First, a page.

A topic of interest within the gambling industry is the question as to what extent research and services to tackle problem gambling should be funded by the industry.  The topic is not new and has been debated for many years.  It was highlighted in Bet Buddy’s and City University's research paper last year and more recently was brought to attention in Professor Jim Orford’s new book called An Unsafe Bet: The Dangerous Rise of Gambling and the Debate We Should Be Having. 

Professor Orford states that government, service providers and academics are trapped in a consensus view about the benign nature of gambling expansion and are compromised in their ability to seriously challenge gambling expansion.  Orford argues that the independence of the academic community is crucial in areas such as tobacco, alcohol and gambling, however he states that there’s a growing risk that gambling research is being co-opted to serve industry interests.  Whilst some of the Orford's anti gambling expansion recommendations will not sit well with the industry (e.g.”UK based gambling internet sites should be made illegal”) it is a well written and researched book and provides an interesting overview of many issues within the industry.

There is no doubt that some conflicts of interest will always exist in collaborations between the gambling industry and academia.  However does this mean that they shouldn't collaborate?  The world is changing, and fast.  As gambling continues to evolve along a steep technology gradient, new and innovative approaches to research are required to keep up with the pace of industry innovation.  Whilst the rise of internet gambling offers exciting new opportunities for research it also requires more multidisciplinary experience and skills to effectively exploit these opportunities.  For example, B2C and B2B operators are best placed to provide access to players and player data and to advise on the features and technicalities of the vast range of online games they develop.  Specialist software analytics providers have the capability of taking player data and quickly identifying the sub-groups of players whose behaviour differentiates them from the norm.  Academics in gambling and psychology are best placed to validate the research underpinning analytical models and the results from them.  It is difficult to find one organisation that has all of this experience and capability under one roof.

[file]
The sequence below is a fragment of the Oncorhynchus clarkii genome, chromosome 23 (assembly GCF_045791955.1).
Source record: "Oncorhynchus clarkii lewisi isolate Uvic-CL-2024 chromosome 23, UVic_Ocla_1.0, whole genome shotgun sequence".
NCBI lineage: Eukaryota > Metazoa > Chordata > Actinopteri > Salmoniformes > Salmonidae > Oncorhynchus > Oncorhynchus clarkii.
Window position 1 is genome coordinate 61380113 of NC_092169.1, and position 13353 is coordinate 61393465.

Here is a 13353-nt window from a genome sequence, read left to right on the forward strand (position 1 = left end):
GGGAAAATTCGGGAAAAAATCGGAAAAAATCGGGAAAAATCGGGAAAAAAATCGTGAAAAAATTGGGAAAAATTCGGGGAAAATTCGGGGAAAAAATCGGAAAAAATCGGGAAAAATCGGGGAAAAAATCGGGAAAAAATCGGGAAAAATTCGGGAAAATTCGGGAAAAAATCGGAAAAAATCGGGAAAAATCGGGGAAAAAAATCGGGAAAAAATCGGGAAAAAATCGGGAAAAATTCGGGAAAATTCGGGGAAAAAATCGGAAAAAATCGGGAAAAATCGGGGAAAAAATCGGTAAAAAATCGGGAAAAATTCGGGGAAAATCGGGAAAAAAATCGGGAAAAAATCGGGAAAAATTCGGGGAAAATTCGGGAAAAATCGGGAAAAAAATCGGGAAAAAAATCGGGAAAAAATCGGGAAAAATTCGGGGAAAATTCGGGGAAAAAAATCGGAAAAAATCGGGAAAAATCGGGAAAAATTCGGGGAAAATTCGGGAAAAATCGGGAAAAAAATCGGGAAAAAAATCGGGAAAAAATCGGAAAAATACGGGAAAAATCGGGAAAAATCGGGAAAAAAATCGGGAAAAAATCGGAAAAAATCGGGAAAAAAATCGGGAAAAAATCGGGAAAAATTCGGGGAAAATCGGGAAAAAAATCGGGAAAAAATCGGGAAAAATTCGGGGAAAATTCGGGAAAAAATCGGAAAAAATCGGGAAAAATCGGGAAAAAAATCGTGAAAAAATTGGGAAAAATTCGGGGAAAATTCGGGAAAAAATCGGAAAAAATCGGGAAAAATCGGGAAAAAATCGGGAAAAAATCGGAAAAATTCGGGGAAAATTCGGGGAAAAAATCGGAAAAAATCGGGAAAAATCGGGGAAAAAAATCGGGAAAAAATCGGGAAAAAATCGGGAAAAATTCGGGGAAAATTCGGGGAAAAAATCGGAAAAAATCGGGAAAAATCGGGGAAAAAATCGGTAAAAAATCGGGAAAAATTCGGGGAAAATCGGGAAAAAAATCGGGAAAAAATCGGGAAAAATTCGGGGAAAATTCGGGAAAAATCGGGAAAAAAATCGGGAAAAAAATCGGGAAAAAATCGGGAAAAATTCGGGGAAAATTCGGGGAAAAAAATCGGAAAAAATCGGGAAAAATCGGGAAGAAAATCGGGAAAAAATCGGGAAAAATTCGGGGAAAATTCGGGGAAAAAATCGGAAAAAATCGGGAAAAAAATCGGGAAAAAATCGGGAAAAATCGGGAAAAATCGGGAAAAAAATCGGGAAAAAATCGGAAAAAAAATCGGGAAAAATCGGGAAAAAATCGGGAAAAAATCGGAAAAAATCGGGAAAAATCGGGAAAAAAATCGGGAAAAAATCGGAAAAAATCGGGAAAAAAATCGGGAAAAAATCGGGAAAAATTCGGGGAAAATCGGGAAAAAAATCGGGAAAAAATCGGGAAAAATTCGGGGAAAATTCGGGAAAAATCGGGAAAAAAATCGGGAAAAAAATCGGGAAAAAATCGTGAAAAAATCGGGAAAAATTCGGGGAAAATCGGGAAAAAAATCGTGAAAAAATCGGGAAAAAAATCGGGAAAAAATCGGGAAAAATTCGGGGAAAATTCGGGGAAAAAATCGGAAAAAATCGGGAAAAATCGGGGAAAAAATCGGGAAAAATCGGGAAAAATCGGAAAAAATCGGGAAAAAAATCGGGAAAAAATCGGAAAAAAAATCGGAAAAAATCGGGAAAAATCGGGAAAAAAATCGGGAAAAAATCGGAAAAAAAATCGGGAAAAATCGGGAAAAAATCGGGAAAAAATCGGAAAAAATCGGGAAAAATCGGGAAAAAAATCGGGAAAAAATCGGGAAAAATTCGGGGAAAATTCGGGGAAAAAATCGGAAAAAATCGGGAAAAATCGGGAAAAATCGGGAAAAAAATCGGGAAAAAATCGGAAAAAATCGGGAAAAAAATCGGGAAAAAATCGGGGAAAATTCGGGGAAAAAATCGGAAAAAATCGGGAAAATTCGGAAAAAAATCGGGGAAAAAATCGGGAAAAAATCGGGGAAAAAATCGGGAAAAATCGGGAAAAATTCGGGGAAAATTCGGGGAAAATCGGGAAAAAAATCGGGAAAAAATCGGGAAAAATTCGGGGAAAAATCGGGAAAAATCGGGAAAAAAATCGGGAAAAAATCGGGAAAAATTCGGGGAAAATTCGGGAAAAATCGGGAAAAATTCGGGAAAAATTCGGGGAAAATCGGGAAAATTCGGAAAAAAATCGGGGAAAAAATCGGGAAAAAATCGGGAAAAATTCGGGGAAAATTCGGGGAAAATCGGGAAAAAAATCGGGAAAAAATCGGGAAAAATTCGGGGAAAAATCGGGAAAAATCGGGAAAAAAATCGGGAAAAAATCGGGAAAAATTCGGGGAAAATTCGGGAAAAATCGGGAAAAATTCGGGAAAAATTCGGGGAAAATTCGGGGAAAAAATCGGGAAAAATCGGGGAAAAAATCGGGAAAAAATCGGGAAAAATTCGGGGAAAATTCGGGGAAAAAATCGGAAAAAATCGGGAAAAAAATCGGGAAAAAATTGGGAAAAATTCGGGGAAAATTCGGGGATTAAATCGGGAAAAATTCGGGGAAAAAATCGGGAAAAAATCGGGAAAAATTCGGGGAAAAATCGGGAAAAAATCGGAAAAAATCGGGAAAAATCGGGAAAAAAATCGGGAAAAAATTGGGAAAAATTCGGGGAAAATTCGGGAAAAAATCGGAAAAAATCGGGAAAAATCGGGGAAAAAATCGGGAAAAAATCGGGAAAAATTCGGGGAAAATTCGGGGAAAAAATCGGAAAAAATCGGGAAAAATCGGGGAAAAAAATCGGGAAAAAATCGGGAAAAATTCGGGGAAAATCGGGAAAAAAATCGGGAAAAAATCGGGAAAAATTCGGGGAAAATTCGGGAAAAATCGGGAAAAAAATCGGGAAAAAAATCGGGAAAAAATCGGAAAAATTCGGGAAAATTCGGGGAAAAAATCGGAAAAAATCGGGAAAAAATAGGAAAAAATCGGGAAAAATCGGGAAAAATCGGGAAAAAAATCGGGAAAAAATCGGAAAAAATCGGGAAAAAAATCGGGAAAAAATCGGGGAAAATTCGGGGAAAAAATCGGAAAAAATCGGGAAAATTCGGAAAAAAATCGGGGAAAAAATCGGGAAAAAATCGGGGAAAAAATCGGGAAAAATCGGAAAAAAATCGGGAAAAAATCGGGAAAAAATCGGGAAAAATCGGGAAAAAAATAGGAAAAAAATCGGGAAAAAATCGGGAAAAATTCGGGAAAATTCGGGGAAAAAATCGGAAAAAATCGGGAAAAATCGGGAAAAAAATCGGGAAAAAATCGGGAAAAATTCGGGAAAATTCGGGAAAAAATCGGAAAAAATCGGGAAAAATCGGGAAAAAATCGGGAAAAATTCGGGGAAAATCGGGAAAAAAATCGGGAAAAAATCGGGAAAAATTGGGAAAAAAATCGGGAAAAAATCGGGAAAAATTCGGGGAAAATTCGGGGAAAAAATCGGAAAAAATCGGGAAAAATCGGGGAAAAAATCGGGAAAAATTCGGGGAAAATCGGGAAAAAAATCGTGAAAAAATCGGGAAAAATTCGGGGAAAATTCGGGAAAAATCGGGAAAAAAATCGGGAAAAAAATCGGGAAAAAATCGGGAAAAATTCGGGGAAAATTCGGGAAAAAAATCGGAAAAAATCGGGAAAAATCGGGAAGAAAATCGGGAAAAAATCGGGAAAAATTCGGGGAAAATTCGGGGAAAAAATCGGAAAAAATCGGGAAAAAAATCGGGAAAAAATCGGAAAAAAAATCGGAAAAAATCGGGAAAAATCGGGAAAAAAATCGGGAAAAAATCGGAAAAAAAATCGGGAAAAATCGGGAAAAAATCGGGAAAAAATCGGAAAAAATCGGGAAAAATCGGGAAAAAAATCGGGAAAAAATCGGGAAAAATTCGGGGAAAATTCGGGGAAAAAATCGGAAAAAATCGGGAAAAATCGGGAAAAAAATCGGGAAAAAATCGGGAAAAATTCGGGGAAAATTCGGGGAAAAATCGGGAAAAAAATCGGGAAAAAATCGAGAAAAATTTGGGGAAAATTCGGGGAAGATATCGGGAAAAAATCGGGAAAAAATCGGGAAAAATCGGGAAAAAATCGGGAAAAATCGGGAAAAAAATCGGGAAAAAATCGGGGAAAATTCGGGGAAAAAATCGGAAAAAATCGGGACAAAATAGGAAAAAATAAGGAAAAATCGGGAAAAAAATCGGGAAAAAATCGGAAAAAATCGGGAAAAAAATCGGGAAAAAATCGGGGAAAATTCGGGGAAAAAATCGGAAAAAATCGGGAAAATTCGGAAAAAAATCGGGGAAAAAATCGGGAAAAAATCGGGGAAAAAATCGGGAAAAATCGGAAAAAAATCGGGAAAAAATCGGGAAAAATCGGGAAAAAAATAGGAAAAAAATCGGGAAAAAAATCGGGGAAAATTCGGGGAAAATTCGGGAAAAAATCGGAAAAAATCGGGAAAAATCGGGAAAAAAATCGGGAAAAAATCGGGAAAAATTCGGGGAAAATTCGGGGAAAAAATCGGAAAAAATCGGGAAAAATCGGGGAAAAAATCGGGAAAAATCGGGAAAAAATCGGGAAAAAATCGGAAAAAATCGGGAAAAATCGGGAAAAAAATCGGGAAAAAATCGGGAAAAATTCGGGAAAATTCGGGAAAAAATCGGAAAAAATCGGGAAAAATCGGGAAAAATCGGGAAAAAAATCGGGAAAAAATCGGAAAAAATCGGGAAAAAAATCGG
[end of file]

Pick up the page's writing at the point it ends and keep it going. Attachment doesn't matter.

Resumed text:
So whilst a collaborative approach appears to make sense how does one overcome the conflicts of interest that exist?  Whilst there is no easy solution, academics and the industry working in isolation will not result in fast progress.  One of Orford’s recommendations is that 10% of industry profits should be directed towards problem gambling prevention and research.  Whilst additional funds will no doubt help researchers, forcing the industry to support research in such a manner may not be conducive to building important industry relationships.

An alternative and approach could be for interested collaborators to develop frameworks with which to build partnerships.  Such frameworks could include a series of principles that each collaborating party signs up to.  For example, one principle could be that academics must be held ultimately accountable for the design of research project aims and for presenting results.  Another could be that industry partners have sufficient consultation in the design of research proposals to enable them to fully apply their knowledge and expertise.  All participating parties could be asked to fund their own efforts in any collaboration project independently.  A more controversial principle could be that accountable academics are not allowed to commercialise the results of research that they were accountable for (although commercialising university research does happen).

As with the introduction of new technology, new research approaches would need to be actively tried to assess how effective they are, and either adapted (we are never 100% right first time) or rejected.  There are now examples in the industry where such collaborations have shed new insight into gambling research that could not have been possible without collaboration.  We at Bet Buddy are doing this too and will be presenting our research, undertaken in collaboration with both industry and academic partners, at the Responsible Gambling Council’s 2011 Discovery Conference.  We need academics to keep innovating and advancing research and we need the industry to support them in doing this therefore we believe that despite challanges to making such collaborations work we will see more of them developing as the industry continues to grow and mature.